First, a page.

performed. The ronsolidated ticket
oifteo will be closed during the entire
day and all of the pnsesnset business
will he handled at the depots.
Morrison (iocs to Kuiimis City.
Jlarrv Morrison, director of . com
munity singing for the war camp
community service, has gone to Kan
sas City to direct big "sings" during
l ine nrcpiacc goods aj sunderi&nd'i.
Bold Robbers Collect
Own Christmas Money
Tames George notified the police
that he was held up at Eleventh
and Howard last night by two
masked bandits and relieved of $26
in cash. t"
George is stopping at the Pul
liiiriliir'tiillllllB""!''!!!"!:-'!' II "I""'""' l''lIl:il":T "I!'"""
fa Sore of Specially Sfopb
Announce Their Annual
Beginning Thursday, December 26th
PRESENTING large and varied stocks of timely Winter Ready- .
The reductions in force afford very substantial worth-while
savings: Each Separate Shop in this institution enters this great '
annual selling event, including
SIXTEENTH 4ND FARNAM STREETS
i u - - - - i "
feiilito (i;Hiiii11;toi..i!ji.ut),ljii11iill i. uiM,, liiiiMi,,.;!:!:::;;..!!!:!
Mr. and Mrs. J. L. Hottchin, 7625
North Thirty-first street, have had a
letter from their son, Lloyd, who is
stationed at the flying field at Kelly
Field, Tex., in which he tells of
his hrst flight in an airship. He says
the sensation was wonderful and
"We went up about 3,000 feet," he
writes," and the pilot gave me every
thing he had. tail spin, nose dives
and double loops. It felt as though
the bottom had dropped out of the
world and, believe me, i caugnt my
breath and thought of eternity more
Corp. Claude Titsworth, in a hos
pital in France recovering from
wounds received in action, writes
his mother that the hospital quartet,
of which he is a member, is to be
nlaed on the Y. M. C. A. circuit
and will travel and give concerts all
over f ranee, ne writes mat on
Thanksgiving day tbey visited all
of the ii wards in their hospital ana
sang a tew songs in eacn ana in
the evening they went to another
hospital, base hospital No. 54, where
they sang a few songs for wounded
soldiers and tor the sick nurses in
the nurses' ward.
Col. F. A. Grant, Omaha quarter
master, who has been suffering from
an attack of bronchitis for the last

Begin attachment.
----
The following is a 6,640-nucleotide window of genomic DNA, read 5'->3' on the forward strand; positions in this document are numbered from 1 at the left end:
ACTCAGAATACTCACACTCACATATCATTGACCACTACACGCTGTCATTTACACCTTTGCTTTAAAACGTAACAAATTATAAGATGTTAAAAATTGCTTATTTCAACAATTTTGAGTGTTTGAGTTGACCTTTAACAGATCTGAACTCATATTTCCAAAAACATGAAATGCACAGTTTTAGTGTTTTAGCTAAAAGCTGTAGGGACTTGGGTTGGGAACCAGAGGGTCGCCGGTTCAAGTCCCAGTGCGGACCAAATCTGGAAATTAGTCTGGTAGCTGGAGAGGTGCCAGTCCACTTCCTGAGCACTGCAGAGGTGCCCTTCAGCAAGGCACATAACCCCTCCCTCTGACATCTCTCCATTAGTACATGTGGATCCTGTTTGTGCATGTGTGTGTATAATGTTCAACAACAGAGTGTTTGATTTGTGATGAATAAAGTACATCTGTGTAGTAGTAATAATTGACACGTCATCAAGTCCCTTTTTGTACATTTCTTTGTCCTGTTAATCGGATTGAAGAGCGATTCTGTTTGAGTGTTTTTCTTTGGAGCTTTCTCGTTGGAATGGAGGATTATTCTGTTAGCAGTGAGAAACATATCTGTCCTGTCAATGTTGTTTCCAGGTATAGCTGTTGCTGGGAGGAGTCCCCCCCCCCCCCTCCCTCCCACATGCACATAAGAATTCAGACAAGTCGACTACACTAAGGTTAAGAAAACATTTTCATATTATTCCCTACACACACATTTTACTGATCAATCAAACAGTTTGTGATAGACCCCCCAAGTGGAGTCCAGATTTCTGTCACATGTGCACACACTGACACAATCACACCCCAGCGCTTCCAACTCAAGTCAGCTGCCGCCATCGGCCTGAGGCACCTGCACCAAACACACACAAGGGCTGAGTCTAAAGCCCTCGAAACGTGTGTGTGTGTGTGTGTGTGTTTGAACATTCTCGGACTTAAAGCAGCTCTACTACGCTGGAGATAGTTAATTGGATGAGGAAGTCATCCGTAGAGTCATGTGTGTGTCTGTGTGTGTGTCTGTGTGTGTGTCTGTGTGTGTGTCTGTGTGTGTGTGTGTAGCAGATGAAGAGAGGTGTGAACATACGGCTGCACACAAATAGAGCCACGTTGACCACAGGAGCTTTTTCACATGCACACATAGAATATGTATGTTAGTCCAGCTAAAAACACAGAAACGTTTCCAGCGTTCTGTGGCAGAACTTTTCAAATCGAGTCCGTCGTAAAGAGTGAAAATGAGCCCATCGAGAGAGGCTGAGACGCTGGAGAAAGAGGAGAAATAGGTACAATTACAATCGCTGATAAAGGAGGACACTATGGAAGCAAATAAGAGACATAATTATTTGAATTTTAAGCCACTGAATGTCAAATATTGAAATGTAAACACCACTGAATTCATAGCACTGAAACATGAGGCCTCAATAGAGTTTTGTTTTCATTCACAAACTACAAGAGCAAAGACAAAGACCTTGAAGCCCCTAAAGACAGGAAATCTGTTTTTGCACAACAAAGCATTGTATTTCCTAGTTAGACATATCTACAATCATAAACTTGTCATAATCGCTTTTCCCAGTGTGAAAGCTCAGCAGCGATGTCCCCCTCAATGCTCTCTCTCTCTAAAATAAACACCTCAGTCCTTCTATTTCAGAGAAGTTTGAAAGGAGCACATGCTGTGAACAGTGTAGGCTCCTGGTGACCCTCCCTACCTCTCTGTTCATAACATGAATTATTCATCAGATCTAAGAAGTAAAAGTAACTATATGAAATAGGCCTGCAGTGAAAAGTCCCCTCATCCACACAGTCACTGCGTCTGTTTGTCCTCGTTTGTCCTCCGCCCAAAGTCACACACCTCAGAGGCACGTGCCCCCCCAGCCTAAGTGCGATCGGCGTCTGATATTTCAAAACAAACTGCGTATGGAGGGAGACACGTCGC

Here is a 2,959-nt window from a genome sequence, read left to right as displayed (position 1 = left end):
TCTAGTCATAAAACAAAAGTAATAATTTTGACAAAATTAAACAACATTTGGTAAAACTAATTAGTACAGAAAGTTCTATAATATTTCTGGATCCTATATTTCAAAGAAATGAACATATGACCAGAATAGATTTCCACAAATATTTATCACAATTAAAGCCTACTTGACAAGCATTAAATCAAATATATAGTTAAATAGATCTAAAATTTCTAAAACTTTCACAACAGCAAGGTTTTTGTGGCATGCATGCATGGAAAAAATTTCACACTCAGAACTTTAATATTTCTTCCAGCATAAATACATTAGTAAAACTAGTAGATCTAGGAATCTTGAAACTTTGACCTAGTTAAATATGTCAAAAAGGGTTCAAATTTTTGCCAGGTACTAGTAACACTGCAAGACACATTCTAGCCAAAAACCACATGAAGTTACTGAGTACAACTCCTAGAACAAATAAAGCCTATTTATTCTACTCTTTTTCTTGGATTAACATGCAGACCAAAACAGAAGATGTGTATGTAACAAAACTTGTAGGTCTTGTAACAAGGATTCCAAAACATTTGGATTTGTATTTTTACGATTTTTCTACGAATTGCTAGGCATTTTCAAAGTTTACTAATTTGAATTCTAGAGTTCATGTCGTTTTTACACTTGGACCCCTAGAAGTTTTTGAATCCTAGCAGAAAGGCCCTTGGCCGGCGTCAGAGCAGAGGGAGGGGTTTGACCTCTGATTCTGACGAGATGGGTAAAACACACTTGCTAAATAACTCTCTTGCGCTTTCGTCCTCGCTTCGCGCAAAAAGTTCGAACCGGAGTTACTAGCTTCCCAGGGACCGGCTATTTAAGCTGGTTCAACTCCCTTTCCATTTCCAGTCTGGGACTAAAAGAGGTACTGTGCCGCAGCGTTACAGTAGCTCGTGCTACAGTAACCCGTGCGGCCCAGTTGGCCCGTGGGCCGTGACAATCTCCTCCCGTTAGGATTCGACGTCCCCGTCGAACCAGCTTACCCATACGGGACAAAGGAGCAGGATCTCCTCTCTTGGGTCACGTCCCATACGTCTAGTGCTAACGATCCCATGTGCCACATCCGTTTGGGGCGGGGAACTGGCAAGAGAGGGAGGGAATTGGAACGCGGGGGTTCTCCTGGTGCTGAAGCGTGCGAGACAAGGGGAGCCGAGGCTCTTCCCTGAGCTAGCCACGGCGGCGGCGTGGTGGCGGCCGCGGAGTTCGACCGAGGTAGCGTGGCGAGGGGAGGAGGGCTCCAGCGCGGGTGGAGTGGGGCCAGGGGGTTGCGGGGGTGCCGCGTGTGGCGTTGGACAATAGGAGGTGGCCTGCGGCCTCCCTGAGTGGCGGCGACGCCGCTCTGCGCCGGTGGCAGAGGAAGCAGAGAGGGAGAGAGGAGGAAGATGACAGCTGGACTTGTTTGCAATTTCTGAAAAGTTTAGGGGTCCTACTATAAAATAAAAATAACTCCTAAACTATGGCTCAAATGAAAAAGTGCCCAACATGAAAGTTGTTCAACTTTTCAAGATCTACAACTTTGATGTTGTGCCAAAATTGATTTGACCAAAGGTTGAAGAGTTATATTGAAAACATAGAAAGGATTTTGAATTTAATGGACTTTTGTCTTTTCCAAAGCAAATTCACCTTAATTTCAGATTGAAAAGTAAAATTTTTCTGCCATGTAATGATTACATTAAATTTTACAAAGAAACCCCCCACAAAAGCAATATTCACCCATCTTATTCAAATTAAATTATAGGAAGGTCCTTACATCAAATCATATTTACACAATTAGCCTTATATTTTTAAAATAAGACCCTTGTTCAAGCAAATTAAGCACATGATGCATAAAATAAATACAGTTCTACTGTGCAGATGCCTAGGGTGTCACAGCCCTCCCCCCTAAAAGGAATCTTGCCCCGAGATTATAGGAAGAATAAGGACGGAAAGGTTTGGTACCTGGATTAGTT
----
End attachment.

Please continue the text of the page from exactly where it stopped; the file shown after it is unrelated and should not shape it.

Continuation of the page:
tuin u-pW wit xnntewhit imnroved
Tuesday and declared that he was
well enough to get outside ot an
order of ham and eggs.
Charles G. Coulter, who was form
erly employed by the Associated
Press here, is now stationed at State
Pier, New. London, Conn. His
brothers, Leon and Sergt. Frank
Coulter, are stationed at New Hav
en, Conn., where they are in the
Local exemption board men have
figured that the boxes containing
questionnaires would make a line 22
pines long u placed end to end.
Ever draft hnarA in the rnnntrv
, p . , j e ..
0U m 91 Hi fiMASrcjU Si ftuesuan.
nilrn atrri into boxes and these
official records, "personal papers of
General Crowder," would require
many flat cars ;f the general would
ever decide to ask that the papers
be sent to Washington.
Clifford Thursdon Locran. known
in high school circles where he was
prominent in basket hall and toot
ball circles as "Turk" Logan, has
written a letter from France to his
friend, Sam Scott, at the court house.
He is a member of a machine gun
crew of the marines and participated
in the drives at Argonne and the
He writes, "When the bullets get
crnintr 'new new' all around vou a
bushel of chills run up and down
vnnr isnine. but when they Ret real
thick you get interested in wonder
ing where the blasted things are go
inor to hit votl."
Turk was 21 years old the 26th
of November and celebrated the day
Lieut. Frank Gulgard, former
commandant of the Central High
cadet regiment, expects to return to
the school tor the second semester
Lieut. Guteard enlisted in the bal
loon school a year ago last fall and
is now overseas.
Lieut Andrew Nelson, also a
teaeher t the Central Hich when
war was declared, received his com
mission a few days ago. He is an
instructor in electricity at an ar
tillery school near San Francisco.
William J. Burnell, son of Mr. and
Mrs. Richard Burnell, 1817 Lake
street, is home on a 10-day furlough
from the navy visiting his wife,
children and relatives. Burnell holds
the rank of first class machinist in
the navw aviation aervire. H has
been abroad for three months during
,.-1- . , . , ,
wnicn rime ne was in ine principal
cities of England and in Brest.
France. He is with his wife and
children at 6606 Wirt street. Upon
reretvtner hi Aiacharer he "will re
sume his work with thestreet tail
Our Entire Stock of
1308-1S10 Doufflas St
k Our Entire Stock of
m at Wonderful t
The Sale That Stands Unchallenged as the Greatest
Apparel Event in Omaha Merchandising Our
INVOLVING OUR ENTIRE IMMENSE STOCK OF
COATS - SUITS - DRESSES
THE DOORS SWING OPEN ON THIS EXTRAORDINARY EVENT AT 8:30 SHARP THURSDAY
MORNING. We anticipate the greatest buying activity ever enacted in this store. Such extreme val
ues will repay a visit of many miles. No reserves our entire stock is involved in this greatest of all
Every reduction is genuine. Prices have been reduced One-Fourth, One-Third and in many instances One-Half. This
sale will prove to be the most dominant Clearance in Omaha Merchandising Circles.
High Cuts Regular
$25 and $2P
During Year-End Clearance
High Class Regular
$35 and $45
During Year-End Clearance
High Class Regular
$55 and $5P
During Year-End Clearance
High Class Regular
$65 and $75
During Year-End Clearance
ALL OUR HIGHER PRICED GARMENTS ARE OFFERED IN
CLEARANCE AT SAME RATIO OF REDUCTIONS